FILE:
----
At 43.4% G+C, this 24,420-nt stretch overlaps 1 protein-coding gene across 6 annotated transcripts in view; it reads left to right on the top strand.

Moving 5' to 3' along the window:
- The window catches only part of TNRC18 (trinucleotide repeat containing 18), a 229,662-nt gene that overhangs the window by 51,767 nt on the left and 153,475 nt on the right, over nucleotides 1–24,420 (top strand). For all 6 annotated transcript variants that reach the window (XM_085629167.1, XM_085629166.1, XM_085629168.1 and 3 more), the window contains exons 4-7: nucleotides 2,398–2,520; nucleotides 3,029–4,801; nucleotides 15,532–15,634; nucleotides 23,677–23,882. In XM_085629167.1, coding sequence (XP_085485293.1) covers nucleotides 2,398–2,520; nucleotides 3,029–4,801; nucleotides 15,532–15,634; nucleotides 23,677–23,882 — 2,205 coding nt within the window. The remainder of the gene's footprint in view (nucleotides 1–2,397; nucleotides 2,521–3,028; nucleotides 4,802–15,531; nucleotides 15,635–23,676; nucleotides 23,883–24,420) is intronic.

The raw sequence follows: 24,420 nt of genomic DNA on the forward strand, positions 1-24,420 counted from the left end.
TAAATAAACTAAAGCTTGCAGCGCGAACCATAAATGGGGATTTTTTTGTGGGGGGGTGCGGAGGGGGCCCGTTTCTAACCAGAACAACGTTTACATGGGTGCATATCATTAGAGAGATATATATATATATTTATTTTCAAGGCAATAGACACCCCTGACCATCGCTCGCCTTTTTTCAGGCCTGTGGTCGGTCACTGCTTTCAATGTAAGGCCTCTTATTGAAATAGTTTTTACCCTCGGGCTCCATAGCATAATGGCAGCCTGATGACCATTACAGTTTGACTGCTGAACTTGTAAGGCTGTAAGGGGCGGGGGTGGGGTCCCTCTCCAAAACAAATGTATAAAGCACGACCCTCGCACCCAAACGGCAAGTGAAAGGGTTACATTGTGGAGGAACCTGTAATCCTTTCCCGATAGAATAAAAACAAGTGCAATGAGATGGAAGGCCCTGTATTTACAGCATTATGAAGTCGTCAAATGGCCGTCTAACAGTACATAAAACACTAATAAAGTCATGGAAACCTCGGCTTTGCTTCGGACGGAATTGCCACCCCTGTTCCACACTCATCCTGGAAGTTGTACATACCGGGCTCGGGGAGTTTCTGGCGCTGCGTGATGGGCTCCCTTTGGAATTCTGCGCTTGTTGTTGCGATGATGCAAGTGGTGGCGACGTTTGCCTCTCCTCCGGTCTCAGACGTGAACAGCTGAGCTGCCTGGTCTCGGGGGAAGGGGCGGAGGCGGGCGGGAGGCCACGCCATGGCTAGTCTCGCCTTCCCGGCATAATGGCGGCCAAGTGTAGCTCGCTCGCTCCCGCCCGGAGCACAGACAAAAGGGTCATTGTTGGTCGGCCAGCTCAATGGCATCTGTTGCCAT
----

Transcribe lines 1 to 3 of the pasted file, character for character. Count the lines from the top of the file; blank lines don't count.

At 43.4% G+C, this 24,420-nt stretch overlaps 1 protein-coding gene across 6 annotated transcripts in view; it reads left to right on the top strand.

Moving 5' to 3' along the window:
- The window catches only part of TNRC18 (trinucleotide repeat containing 18), a 229,662-nt gene that overhangs the window by 51,767 nt on the left and 153,475 nt on the right, over nucleotides 1–24,420 (top strand). For all 6 annotated transcript variants that reach the window (XM_085629167.1, XM_085629166.1, XM_085629168.1 and 3 more), the window contains exons 4-7: nucleotides 2,398–2,520; nucleotides 3,029–4,801; nucleotides 15,532–15,634; nucleotides 23,677–23,882. In XM_085629167.1, coding sequence (XP_085485293.1) covers nucleotides 2,398–2,520; nucleotides 3,029–4,801; nucleotides 15,532–15,634; nucleotides 23,677–23,882 — 2,205 coding nt within the window. The remainder of the gene's footprint in view (nucleotides 1–2,397; nucleotides 2,521–3,028; nucleotides 4,802–15,531; nucleotides 15,635–23,676; nucleotides 23,883–24,420) is intronic.